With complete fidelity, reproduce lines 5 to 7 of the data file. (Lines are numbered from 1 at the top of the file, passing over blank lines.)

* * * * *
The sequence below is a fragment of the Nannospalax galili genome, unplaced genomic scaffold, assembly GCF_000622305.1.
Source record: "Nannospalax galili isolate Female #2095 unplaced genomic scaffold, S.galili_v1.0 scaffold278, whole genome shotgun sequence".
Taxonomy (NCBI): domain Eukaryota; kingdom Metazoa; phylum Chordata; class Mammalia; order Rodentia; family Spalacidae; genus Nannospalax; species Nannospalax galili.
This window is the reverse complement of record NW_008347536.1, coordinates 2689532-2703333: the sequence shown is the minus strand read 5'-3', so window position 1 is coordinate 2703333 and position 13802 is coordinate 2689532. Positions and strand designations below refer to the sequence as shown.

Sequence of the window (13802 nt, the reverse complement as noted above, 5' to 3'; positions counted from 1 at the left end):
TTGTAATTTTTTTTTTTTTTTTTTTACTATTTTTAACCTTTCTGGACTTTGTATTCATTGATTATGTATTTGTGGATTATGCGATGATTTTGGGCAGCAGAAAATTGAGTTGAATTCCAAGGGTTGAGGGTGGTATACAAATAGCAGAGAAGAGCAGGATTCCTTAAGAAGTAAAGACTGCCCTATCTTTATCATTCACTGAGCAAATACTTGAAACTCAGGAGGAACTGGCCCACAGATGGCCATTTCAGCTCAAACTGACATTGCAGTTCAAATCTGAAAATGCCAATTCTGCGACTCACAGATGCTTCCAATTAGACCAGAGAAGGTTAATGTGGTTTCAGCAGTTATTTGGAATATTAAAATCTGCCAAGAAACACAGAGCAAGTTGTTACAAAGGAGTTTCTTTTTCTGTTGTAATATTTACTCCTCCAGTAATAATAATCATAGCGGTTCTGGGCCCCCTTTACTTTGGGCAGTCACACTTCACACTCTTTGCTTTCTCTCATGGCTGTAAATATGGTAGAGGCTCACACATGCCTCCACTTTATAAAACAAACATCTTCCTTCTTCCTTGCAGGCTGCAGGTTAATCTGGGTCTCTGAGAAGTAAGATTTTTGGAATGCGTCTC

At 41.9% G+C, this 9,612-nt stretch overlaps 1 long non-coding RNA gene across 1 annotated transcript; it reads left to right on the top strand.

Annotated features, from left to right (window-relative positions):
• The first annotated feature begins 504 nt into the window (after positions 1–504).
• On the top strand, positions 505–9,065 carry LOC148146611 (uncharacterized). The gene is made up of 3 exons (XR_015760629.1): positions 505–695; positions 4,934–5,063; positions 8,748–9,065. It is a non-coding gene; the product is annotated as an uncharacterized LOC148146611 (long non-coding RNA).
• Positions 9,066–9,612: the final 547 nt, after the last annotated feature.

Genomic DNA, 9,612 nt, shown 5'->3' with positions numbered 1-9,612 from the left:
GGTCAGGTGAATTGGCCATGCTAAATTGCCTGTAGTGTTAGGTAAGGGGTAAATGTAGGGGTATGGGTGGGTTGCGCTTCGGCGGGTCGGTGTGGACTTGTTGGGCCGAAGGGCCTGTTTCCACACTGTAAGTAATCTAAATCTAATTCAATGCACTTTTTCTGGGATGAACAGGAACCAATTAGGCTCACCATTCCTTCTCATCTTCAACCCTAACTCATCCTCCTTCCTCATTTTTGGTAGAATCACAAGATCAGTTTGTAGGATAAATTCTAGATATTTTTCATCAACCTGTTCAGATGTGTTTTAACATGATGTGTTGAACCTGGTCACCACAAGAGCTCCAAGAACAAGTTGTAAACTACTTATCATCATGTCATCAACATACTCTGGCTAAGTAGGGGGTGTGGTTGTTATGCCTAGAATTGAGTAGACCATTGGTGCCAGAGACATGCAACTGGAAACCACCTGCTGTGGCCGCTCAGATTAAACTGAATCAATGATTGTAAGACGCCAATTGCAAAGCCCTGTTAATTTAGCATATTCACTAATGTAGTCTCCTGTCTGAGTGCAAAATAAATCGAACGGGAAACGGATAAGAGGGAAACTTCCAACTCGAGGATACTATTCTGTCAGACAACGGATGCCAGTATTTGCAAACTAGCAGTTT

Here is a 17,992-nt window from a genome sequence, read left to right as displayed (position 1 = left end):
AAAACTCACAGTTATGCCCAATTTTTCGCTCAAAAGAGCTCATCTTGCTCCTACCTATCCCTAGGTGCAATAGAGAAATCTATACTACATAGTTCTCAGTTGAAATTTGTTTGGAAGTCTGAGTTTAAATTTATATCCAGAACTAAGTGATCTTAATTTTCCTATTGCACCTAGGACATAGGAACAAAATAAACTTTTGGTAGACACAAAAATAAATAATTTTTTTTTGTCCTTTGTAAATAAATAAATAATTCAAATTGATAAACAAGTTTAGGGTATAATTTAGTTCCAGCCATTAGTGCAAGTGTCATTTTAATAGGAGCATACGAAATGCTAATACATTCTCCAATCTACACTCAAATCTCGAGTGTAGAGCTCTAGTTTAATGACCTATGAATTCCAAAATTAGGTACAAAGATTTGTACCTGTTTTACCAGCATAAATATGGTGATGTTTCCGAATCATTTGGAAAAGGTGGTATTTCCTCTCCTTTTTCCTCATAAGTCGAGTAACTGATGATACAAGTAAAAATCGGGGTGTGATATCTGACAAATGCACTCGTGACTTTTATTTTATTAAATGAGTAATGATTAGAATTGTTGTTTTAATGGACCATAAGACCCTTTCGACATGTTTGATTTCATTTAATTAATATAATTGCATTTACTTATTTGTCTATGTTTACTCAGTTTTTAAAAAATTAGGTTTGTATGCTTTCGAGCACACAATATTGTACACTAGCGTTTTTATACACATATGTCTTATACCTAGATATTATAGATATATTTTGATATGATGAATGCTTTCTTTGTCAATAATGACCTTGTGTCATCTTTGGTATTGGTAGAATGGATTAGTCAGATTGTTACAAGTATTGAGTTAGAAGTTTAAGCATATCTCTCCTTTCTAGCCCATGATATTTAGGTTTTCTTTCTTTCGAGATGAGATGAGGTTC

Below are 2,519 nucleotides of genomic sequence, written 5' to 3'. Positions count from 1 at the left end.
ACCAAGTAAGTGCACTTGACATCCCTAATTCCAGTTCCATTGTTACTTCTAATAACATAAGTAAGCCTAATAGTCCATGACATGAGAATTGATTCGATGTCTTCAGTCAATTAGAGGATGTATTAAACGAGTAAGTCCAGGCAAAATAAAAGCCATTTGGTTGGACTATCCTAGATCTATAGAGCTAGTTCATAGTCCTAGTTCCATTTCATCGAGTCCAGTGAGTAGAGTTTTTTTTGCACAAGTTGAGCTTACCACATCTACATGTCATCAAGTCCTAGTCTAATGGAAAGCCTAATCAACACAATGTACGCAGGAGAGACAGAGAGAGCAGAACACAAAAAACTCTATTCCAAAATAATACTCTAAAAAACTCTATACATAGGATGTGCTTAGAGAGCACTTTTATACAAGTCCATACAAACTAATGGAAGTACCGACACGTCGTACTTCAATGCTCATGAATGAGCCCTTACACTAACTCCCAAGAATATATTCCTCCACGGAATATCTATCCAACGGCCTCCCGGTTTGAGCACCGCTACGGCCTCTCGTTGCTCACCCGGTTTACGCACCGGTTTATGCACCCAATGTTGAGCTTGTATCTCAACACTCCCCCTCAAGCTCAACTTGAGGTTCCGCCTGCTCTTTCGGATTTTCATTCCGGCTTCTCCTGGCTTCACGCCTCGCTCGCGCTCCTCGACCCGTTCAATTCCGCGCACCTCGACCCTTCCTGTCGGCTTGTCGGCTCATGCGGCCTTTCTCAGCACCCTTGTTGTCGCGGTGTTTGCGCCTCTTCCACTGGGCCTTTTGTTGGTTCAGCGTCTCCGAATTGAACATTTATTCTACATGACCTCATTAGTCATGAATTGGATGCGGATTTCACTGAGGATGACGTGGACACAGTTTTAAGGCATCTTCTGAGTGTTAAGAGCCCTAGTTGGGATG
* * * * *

Sequence of the window (13802 nt, the reverse complement as noted above, 5' to 3'; positions counted from 1 at the left end):
TTGTAATTTTTTTTTTTTTTTTTTTACTATTTTTAACCTTTCTGGACTTTGTATTCATTGATTATGTATTTGTGGATTATGCGATGATTTTGGGCAGCAGAAAATTGAGTTGAATTCCAAGGGTTGAGGGTGGTATACAAATAGCAGAGAAGAGCAGGATTCCTTAAGAAGTAAAGACTGCCCTATCTTTATCATTCACTGAGCAAATACTTGAAACTCAGGAGGAACTGGCCCACAGATGGCCATTTCAGCTCAAACTGACATTGCAGTTCAAATCTGAAAATGCCAATTCTGCGACTCACAGATGCTTCCAATTAGACCAGAGAAGGTTAATGTGGTTTCAGCAGTTATTTGGAATATTAAAATCTGCCAAGAAACACAGAGCAAGTTGTTACAAAGGAGTTTCTTTTTCTGTTGTAATATTTACTCCTCCAGTAATAATAATCATAGCGGTTCTGGGCCCCCTTTACTTTGGGCAGTCACACTTCACACTCTTTGCTTTCTCTCATGGCTGTAAATATGGTAGAGGCTCACACATGCCTCCACTTTATAAAACAAACATCTTCCTTCTTCCTTGCAGGCTGCAGGTTAATCTGGGTCTCTGAGAAGTAAGATTTTTGGAATGCGTCTC

At 41.9% G+C, this 9,612-nt stretch overlaps 1 long non-coding RNA gene across 1 annotated transcript; it reads left to right on the top strand.